I went to the bathroom still thinking about the dream, reminding myself it WAS just a dream and that my baby girl is just fine. It was about 3am and I did my best to go back to sleep. It wasn't easy.

My husband woke up from my restlessness and I told him I had a bad dream. He asked me what about but I didn't feel like going into details.

In the morning I woke him up to tell him the full story and tried to sort out my thoughts with him.

We frequently discuss birth and how we'd like it to go, but also the way some corporate systems work. We're well aware of the fact that not everyone in the medical field is truthful. Last year we had a horrible experience with a newly graduated densist who insisted that I had 13 cavities that needed to be drilled and filled. After getting a second opinion from a family dentist we trust, we discovered I in fact only had three very tiny cavities that barely needed work.

We understand people sometimes do things to make things easier, safer, or better for them while ignoring the opinions and feelings of the patient.

We talked about how we'd like our labor to go... We'd go as natural as possible but discuss every option brought before us, no matter how often. We're not going to focus on bringing a piece of paper with us stating "this is our birth plan" because we know that paper only does so much. Things can change and although I may decide and write "no epidural" for now... 30 hours of active labor with my pain tolerance, plus, yes, possibly a nagging nurse may make me decide to say "screw it, give me the drugs." But if I do, that's ok, because the plan is to be as educated as possible so we can feel comfortable making decisions as we go.

We don't want to focus on a personal contract we sit down to write now, only to reflect on it once again later, cursing ourselves for not "sticking to the plan." Our PLAN is to stick to a healthy birth practices outline such as those by Lamaze. Our PLAN is to make wise decisions together and be flexible. Our PLAN is to enjoy the experience together. Our PLAN is to have my husband cut the umbilical cord, and for our baby girl to be placed on my chest as quickly as possible. Our PLAN is to have a CHD test after birth, to breastfeed, and to have a safe and healthy recovery.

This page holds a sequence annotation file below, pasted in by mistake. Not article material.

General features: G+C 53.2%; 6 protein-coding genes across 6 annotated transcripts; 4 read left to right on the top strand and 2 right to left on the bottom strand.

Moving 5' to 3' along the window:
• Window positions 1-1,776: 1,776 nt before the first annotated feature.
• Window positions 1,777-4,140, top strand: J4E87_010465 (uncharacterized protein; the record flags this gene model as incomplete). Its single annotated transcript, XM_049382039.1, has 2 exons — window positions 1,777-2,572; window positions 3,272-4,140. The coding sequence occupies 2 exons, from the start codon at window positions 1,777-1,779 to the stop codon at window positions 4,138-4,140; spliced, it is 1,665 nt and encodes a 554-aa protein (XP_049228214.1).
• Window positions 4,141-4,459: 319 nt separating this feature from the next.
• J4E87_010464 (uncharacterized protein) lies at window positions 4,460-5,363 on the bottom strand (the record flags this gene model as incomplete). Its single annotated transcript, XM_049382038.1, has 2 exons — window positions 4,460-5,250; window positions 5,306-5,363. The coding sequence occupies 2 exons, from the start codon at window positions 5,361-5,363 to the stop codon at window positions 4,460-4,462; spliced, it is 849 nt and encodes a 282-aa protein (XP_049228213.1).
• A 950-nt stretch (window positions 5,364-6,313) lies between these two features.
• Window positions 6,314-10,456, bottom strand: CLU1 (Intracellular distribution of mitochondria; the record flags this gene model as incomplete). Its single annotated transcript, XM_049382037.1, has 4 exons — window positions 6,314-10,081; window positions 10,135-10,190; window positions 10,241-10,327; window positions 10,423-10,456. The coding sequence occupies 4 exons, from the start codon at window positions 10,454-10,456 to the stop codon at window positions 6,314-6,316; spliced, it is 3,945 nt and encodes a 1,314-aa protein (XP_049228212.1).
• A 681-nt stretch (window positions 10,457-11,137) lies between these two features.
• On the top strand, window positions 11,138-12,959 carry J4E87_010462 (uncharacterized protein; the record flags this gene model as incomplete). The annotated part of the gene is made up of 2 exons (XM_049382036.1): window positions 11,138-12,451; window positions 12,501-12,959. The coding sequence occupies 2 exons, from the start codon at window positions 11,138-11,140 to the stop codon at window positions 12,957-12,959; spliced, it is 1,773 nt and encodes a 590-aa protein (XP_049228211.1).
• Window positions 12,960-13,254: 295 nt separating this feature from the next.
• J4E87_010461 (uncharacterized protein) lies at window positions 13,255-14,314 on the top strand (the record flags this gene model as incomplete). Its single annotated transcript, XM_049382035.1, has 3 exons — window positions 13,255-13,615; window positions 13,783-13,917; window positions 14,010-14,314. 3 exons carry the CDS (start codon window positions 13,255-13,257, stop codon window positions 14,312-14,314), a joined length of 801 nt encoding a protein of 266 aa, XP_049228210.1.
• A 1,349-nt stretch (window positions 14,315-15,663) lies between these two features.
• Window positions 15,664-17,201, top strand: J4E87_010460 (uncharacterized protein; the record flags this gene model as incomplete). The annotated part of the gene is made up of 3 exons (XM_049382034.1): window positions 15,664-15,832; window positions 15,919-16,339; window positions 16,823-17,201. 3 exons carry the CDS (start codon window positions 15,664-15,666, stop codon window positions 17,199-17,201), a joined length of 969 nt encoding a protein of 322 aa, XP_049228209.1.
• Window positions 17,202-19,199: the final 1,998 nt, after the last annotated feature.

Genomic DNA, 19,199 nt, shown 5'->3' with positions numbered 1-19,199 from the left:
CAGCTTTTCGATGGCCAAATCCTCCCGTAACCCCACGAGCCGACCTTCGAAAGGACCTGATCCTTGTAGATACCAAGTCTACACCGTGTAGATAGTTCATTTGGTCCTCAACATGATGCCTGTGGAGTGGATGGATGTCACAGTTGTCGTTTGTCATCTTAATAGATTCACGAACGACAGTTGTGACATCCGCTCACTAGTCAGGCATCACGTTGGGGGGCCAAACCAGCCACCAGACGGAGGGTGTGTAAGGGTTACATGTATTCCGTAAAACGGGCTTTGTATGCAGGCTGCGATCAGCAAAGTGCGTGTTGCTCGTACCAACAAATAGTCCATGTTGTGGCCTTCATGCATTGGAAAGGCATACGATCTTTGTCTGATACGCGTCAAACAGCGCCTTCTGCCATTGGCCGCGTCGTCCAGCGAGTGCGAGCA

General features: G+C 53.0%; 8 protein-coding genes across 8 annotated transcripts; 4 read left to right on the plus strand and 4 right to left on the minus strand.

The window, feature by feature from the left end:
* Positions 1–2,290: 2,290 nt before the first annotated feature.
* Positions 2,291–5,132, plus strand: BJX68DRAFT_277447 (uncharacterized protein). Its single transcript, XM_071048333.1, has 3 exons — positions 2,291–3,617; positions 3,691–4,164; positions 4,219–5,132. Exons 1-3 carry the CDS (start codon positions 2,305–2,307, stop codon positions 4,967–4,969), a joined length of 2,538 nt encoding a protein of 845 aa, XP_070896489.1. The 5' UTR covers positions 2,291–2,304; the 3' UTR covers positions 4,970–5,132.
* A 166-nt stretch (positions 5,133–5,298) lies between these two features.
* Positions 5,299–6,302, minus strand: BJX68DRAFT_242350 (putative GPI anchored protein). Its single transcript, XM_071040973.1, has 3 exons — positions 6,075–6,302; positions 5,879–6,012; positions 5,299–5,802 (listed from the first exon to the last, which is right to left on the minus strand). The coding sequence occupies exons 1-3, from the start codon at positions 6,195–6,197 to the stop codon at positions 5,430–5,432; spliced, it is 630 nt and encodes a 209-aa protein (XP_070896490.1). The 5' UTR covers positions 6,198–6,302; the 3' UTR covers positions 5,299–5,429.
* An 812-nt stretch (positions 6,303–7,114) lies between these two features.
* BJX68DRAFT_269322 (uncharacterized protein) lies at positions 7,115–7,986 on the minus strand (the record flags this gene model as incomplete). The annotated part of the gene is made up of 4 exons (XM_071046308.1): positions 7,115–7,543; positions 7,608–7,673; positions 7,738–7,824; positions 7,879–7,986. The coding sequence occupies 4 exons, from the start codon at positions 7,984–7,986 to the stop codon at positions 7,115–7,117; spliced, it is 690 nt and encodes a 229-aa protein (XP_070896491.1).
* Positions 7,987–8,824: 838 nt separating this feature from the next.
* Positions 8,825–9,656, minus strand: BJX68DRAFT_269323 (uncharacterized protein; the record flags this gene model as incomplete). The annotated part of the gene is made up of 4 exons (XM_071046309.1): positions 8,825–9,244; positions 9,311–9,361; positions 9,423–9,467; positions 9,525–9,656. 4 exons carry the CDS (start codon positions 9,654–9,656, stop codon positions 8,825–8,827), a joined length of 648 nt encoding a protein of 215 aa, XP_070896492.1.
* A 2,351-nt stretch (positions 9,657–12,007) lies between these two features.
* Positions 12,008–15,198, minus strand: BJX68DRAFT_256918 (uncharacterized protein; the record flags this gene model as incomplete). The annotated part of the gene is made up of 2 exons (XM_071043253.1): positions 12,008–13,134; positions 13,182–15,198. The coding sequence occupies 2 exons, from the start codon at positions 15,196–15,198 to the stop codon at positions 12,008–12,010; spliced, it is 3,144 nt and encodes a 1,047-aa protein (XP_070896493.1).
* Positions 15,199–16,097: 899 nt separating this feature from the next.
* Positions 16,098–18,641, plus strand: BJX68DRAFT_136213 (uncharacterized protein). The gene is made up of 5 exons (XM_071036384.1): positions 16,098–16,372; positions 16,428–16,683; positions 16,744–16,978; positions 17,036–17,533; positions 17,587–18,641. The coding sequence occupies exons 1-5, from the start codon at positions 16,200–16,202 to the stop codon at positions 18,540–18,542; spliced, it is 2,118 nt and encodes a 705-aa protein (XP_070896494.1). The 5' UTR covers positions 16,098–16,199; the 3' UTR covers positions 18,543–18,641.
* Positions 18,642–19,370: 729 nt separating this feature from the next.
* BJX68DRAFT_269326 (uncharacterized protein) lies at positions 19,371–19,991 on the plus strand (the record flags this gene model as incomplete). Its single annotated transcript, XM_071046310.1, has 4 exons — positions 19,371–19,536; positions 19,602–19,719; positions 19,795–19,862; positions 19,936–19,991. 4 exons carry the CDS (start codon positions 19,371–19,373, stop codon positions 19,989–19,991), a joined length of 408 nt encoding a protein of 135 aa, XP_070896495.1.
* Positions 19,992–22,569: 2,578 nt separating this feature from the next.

I'm not going to plan to skip the epidural no matter what only to discover I can't stand the pain and change my mind later. I can plan not to have a c-section but during labor discover my baby girl has her cord wrapped around her neck. I'd change my mind then an opt for surgery. Then what of my plan? I am scared to death to make a promise to myself that I won't keep, then cause myself so much regret after the birth of my baby because of self-disappointment.

It reminds me of planning for a wedding. There are some brides who go all out in the planning process, wanting to make sure everything falls into place perfectly on her wedding day. She may darn-near stress herself out up to the day of the wedding, maybe even the day of making sure it's all right. Then what? Afterwards there's sometimes a feeling of disappointment. It's all over and now life goes on, the climax of the wedding day maybe wasn't all she expected but it's ended and hopefully she's prepared some for married life and the responsibilities that come with that.

I use to say "I don't want a beautiful birth, labor and delivery is just a means to an end for me to get my baby here." But my mind has changed. I DO want a beautiful birth, but my picture of what that is isn't like everyone else's. No matter how my baby decides to come into the world we will choose to make it a beautiful experience, and we'll enjoy it, because by gosh HAVING my baby in my arms at the end means we did it, we completed the process and we made it through the most exciting day of our lives. And to me THAT'S when the beauty starts--Or at least, that's what I most look forward to.

My dream may have just been an insane collection of thoughts and worries playing on the big screen of my HD imagination, but it made me wake up a little. It made me count my blessings, and be so grateful for the chance my husband and I have to be parents in the first place, for the knowledge we have of that's most important to us, and for the wisdom and courage we have to educate ourselves about the process.